Hurricane Florence has caused the worst East Coast flooding in history.
Next Generation Science Standards:
Key Vocabulary: hurricanes, equator, heat energy, atmosphere, atmospheric pressure, storm surge, evaporation, moisture, condense, frequency, precipitation,
Article Guide: Hurricane Florence_Article Guide
Hurricane Florence slammed into the Eastern United States last weekend, dumping a record-breaking amount of rain and leaving more than a million people without power. While Florence had weakened from a category 4 to a category 1 hurricane by the time it made landfall Friday, the storm had slowed to crawl, essentially stalling over the Carolinas and causing the worst East Coast flooding on record. The storm has already resulted in 32 deaths, but the worst may be still yet to come as 16 rivers in the state of North Carolina are at high flood stage. Roads and highways have been rendered impassible, cutting off residents from food, water, and other critical supplies. Officials are planning to airlift supplies to Wilmington, NC, a city of nearly 120,000. Additionally, there is an impending environmental disaster as open-air manure pits on hog farms have also flooded, dumping animal feces into the local water supply. With flooding not expected to peak until Wednesday or Thursday, the disaster has no end in sight.
As the same time the Carolinas were being evacuated from Florence, the strongest hurricane of the year, Typhoon Manghkut, was wrecking havoc on the Philippines with wind gusts reaching over 200 mph. At one point this year, there were up to four tropical storms or hurricanes in the mid-Atlantic at the same time. These storms come only a year after a record-breaking 2017 hurricane season. Hurricane Harvey’s floodwaters reached over 25 ft and Hurricane Maria was responsible for the deaths of nearly 3000 Americans in Puerto Rico. Have the last two years just been outliers, or is climate change really to blame for the increase in hurricanes?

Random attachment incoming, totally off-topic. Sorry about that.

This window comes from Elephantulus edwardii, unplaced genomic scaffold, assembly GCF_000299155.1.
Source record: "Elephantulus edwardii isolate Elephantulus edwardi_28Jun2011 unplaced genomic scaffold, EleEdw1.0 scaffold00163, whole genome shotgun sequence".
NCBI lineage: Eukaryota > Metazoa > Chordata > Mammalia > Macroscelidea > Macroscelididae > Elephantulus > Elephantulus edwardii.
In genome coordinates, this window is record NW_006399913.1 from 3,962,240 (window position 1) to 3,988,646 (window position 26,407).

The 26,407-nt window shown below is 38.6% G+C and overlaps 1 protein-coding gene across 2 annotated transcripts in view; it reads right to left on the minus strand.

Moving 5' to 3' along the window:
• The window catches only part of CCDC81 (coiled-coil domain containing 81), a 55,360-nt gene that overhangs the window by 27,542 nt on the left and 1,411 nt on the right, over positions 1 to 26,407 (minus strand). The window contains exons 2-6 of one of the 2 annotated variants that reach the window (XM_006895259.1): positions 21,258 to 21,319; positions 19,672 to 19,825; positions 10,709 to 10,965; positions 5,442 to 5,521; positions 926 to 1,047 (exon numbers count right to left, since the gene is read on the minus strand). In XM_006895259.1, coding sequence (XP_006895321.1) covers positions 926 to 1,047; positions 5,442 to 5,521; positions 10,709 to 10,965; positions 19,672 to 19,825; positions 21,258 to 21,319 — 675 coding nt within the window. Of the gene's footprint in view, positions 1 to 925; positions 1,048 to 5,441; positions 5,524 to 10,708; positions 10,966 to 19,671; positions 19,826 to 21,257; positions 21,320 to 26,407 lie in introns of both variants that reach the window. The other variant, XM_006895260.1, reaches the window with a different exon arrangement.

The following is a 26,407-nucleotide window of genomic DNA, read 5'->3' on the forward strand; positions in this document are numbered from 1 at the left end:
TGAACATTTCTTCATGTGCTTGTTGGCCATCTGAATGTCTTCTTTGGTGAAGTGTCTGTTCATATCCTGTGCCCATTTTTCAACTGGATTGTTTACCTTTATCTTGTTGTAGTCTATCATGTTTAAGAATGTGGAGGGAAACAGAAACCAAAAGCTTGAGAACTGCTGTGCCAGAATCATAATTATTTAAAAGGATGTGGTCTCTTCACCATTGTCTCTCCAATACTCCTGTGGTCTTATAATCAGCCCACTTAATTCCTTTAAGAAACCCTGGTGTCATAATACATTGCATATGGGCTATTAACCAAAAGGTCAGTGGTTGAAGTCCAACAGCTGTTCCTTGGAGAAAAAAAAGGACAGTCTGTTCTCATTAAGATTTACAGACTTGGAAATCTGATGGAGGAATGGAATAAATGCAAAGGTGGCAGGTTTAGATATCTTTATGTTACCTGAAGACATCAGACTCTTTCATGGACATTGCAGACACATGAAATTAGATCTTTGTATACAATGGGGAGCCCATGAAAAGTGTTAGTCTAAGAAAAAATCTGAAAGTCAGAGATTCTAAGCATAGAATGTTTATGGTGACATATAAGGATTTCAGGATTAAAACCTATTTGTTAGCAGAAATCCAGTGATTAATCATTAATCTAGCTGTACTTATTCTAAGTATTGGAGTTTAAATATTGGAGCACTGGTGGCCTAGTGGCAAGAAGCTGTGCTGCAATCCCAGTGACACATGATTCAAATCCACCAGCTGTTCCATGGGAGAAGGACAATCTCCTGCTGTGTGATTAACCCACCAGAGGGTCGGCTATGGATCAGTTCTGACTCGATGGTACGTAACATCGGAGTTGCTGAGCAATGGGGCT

The answer is complicated; weather and climate are complex systems. Some of the most powerful computers in the world are used to predict atmospheric conditions, and even those models are sometimes wrong. That said, climate change is expected to increase the number of extreme weather events, including hurricanes. Increasing global temperatures might not necessarily cause more storms, but will likely cause storms to be stronger and more destructive.
How Hurricanes Form
Hurricanes are rotating systems of thunderstorms around a center of low atmospheric pressure. Scientifically, they are referred to as tropical cyclones, and they are the most powerful storms in the world, characterized by strong surface winds, heavy rain, and storm surges.
Hurricanes form above the oceans around the equator, usually in late summer when sea temperatures are over 80° F (26.6°C). When the ocean gets that warm, there is enough heat energy to bring a significant amount of water into the atmosphere through evaporation. As the ocean heats the air above it, the air rises, bringing with it heat and moisture. This causes a low-pressure system to form, bringing more air towards the center of the storm, and with it even more heat and moisture, and developing it into a hurricane.